The three driving distractions are:

  • Manual, which cause the driver to take their hands from the wheel.
  • Visual, which cause the driver to take their eyes from the road.
  • Cognitive, which cause the driver’s thoughts to stray from the task of driving safely.

Texting is so dangerous because it involves all three driving distractions. When a tractor-trailer is traveling at highway speeds, in the time it takes the driver to read or reply to a text, they will have traveled the length of a football field without watching the road or paying attention to the conditions around them.

This is of such great concern to the Federal Motor Carrier Safety Administration (FMCSA) the agency tasked with regulating the trucking industry that it prohibits truck drivers from texting or otherwise using a hand-held communication device while driving.

2. Improper Training

To drive a commercial truck on public roadways, drivers must obtain and maintain a commercial driver’s license (CDL). The driver must learn basic operation skills of the vehicle and trucking regulations. They must also submit to regular drug and alcohol screenings and keep a clean driving record, both on the job and in their personal vehicles.

The training required to handle the day-to-day rigors of operating a commercial truck is by no means complete once obtaining the CDL. The driver if working as an independent contractor or the trucking company that hires the driver must ensure that they receive further training on how to pick up and drop off loads and handle road conditions caused by weather and traffic.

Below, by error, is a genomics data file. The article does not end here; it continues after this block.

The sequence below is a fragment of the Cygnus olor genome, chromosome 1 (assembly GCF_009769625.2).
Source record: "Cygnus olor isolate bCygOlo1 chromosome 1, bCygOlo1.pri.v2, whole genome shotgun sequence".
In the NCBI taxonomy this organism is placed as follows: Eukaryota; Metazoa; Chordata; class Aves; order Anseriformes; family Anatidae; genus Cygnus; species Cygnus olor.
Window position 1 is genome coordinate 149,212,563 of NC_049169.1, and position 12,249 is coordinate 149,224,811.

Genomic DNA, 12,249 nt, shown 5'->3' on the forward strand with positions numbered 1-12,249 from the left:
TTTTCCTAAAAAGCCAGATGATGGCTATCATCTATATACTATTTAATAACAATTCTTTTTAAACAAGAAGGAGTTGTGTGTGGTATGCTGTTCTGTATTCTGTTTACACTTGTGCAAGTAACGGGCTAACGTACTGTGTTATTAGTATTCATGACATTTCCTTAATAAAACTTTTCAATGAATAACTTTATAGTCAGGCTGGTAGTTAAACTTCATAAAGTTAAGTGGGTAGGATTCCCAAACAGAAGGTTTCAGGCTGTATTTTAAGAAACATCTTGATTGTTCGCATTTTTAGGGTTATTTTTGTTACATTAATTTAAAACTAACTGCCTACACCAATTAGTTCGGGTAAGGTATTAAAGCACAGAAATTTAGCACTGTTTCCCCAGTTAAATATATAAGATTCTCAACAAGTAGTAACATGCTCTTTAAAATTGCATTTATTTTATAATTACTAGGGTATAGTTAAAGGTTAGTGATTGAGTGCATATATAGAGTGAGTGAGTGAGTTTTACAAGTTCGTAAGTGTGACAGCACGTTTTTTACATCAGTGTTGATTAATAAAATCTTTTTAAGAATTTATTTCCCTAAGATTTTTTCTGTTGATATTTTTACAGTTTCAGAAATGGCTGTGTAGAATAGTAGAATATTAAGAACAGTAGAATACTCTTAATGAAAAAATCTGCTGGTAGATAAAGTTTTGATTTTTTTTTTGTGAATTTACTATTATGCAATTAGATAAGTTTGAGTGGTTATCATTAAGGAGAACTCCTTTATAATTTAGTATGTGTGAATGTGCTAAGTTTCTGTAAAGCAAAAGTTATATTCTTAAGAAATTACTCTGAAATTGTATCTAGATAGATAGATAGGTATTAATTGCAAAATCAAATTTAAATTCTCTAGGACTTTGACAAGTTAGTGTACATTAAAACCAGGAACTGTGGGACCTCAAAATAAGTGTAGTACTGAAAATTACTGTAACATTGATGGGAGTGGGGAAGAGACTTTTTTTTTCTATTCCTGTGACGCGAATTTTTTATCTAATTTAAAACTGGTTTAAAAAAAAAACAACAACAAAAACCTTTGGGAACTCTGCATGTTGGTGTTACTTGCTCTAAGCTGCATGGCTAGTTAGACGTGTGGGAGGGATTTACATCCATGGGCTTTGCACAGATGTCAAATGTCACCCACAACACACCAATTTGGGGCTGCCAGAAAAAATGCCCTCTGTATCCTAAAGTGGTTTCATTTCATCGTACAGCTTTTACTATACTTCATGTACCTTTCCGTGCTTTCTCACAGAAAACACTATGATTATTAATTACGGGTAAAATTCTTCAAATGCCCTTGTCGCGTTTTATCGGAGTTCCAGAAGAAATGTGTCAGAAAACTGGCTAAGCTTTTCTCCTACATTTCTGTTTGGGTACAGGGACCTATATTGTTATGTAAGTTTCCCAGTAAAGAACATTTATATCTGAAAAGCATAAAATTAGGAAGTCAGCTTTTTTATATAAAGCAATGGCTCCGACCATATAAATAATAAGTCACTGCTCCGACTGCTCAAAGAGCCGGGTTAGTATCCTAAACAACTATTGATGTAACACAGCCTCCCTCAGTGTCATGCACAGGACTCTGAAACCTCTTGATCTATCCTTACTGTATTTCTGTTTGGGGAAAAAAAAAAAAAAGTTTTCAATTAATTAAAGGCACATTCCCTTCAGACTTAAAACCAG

After a truck accident, one of the first things a personal injury attorney will want to know is whether the truck driver had obtained the proper training for the conditions they found themselves in.

3. Improper Loading

Depending on the cargo and situation, the shipper or the truck driver may load the trailer of a commercial truck. In any case, the driver is responsible for properly loading the cargo.

Some of the problems from an improper load include:

  • Overloading, which can damage the vehicle’s brakes or even cause them to fail. Overloading the trailer can also make it too heavy and damage the road.
  • Stacking cargo too high or in a way that imbalances the load, which can increase the risk of the vehicle rolling over, particularly if the cargo shifts as the truck negotiates a corner or curve.
  • Failing to properly secure the cargo, which can result in it shifting in the trailer or spilling out into traffic.

4. Improper Maintenance

A truck driver is allowed to work 11 hours in 24 hours. During that time, they may travel about 500 miles. The miles on a commercial truck add up quickly, and between the miles traveled and the vehicle’s weight, commercial trucks often require more frequent maintenance and repair than other vehicles.

Truck drivers are required to perform a pre-trip inspection on their vehicles before every trip. This inspection not only requires them to properly load and secure their cargo, but maintain the vehicle’s major systems including tires, brakes, and lights in working order. Additionally, they must document all services and regular maintenance performed on the truck.

5. Driver Fatigue